So the NY Transit strike is still running or maybe its kind of over? Someone somewhere quoted by Asymmetrical Info suggested firing the lot of them and privatizing the system while they are about it. All I can say is could we have the same here please? I spent an excessive amount of time getting home recently thanks to the local SNCF scum being en grève again and therefore cancelling most Ventimiglia-Grasse services (looks like they decided to return to work (google translation) though just after I had spent hours in uncharming Ventimiglia). When you include the national strikes as well as the local ones I think SNCF has had not a single month in 2005 where it operated a full service unaffected by industrial action - if anyone in France can show me proof that I am incorrect I would welcome a correction.
It is interesting to compare the legal situation though. In France SNCF workers frequently get paid while they are on strike (or at least recive pay retrospectively) whereas in the US, strikes can be made illegal for certain workers. Majikthise links to a post by Dave Sirota that argues that laws banning strikes
undermine the entire concept of unions and workers' rights. Ask yourself a question: what is the one tool that ordinary, blue-collar workers have that can really help them assert economic power in a way that can minimally compete with the massive economic institutions (corporate/government) that run our society? The answer is ultimately through the threat of a strike – whether a strike happens or not. Without a union having the power to strike, they cannot threaten to strike and that means there is no real reason an employer should listen to any union requests, because the employer knows the union can't back up its requests with any consequences.
Despite my desire to fire the strikers I would tend to agree with that statement (although not much else written by Sirota). I believe that trades unions have generally outlived their usefulness in the west because most of the good they used to do has now been superceded by government laws or programs, but I see no point in banning them and I also believe that no company (or government) should have the right to ban trades unions from organizing or stopping its workers from withholding their labour.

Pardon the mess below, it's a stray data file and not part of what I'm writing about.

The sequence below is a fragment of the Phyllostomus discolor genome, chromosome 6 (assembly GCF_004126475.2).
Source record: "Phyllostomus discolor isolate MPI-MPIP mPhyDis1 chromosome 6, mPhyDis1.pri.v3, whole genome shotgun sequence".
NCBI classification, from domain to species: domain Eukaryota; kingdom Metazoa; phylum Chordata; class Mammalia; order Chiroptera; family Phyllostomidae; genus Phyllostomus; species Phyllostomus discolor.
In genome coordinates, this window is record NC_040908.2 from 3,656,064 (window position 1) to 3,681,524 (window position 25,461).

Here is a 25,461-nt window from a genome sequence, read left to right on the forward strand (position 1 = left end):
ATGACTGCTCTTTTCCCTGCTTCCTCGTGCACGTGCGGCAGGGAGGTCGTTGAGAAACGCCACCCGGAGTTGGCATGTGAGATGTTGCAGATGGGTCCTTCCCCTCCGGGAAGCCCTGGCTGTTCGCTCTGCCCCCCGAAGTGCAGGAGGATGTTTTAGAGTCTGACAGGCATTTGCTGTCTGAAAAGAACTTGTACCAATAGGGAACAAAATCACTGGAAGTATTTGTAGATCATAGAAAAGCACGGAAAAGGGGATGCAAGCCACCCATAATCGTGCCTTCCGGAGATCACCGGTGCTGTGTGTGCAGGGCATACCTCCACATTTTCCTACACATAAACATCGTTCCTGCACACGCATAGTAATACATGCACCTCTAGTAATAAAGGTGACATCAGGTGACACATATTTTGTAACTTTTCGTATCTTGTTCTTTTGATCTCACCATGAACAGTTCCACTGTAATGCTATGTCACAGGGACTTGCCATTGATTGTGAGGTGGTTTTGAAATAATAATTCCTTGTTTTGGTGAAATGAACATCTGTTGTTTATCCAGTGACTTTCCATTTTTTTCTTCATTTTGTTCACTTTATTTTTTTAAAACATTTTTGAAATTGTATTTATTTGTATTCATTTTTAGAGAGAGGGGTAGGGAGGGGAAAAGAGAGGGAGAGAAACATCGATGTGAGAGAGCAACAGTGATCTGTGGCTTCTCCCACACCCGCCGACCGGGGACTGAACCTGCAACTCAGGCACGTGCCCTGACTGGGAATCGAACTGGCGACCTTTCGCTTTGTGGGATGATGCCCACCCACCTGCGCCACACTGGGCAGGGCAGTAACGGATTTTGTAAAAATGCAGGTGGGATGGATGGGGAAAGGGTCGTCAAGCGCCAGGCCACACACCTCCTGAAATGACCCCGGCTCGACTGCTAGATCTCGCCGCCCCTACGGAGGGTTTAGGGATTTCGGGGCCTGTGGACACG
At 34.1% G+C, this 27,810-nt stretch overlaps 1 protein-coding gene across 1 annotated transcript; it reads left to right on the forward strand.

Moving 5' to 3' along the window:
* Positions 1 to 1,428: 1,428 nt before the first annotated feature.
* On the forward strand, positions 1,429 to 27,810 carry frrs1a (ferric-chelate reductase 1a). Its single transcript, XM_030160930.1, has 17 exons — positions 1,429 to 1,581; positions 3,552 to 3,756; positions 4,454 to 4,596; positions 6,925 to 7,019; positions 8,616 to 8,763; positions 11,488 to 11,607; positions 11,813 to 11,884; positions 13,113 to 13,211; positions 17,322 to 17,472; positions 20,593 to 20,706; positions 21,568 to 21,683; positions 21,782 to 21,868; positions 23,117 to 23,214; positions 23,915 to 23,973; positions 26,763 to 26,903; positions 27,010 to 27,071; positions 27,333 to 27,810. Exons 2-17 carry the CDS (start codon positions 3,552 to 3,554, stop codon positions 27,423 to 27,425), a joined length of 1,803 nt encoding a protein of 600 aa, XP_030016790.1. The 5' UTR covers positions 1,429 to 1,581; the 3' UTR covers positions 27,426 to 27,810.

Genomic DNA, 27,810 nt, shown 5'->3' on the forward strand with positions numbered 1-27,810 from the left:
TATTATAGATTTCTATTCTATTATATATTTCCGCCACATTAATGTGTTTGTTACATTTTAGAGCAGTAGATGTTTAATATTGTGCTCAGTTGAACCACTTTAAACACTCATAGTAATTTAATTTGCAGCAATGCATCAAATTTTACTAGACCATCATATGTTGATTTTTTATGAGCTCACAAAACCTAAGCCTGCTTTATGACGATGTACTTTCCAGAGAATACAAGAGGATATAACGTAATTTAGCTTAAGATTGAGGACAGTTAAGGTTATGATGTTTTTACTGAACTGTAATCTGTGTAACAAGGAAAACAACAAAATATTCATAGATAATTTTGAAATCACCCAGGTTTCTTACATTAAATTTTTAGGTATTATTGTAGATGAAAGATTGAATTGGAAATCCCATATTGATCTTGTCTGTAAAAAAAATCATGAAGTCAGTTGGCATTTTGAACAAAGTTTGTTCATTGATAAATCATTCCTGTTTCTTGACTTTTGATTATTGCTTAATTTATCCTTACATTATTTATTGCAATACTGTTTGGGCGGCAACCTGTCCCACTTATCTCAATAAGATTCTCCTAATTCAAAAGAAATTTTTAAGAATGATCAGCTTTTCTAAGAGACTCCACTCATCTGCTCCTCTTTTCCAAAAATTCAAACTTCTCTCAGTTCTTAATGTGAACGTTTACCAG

However, although as I say you can I think persuasively argue that the US and UK are overly harsh on trades unions and strikes, it seems to me that is not in conflict with that statement to say that firing is a reasonable response to any actual strike. But note I do not say that all strikers should be fired, just that firing should be an allowable option. In France we see where the lack of consequences the other way hurts. French SNCF "workers" face an extremely limited downside to any insustrial action they take and therefore are willing to strike at the drop of a hat. The result is that firstly it is hard to tell when thay have genuine grievances (the "cry wolf" problem) and secondly it actually reduces the likelihood that management will offer a reasonable deal in the first place because they can assume that unless they capitulate utterly to the union requests there will be a strike so there is no point in trying to address any grievances.
The whole point about strikes are that they have a detrimental effect on the enterprises customers and hence on its future business thus a strike makes it clear to management that they need to fix things before all the customers go away. The reason why firing strikers should not be banned is that, in a normal enterprise, firing the strikers is not a cheap business as it will require a significant, possibly enterprise killing, amount of time and money to find and train replacements for the former strikers. This also leads on to why privatization is a good idea for the customers and workers too. Governments can afford costs like massive retraining or semi-permenant strikes driving away all the customers but private enterprises can't. It is worth noting that most strikes in France occur in the public sector, I suspect that is no coincidence...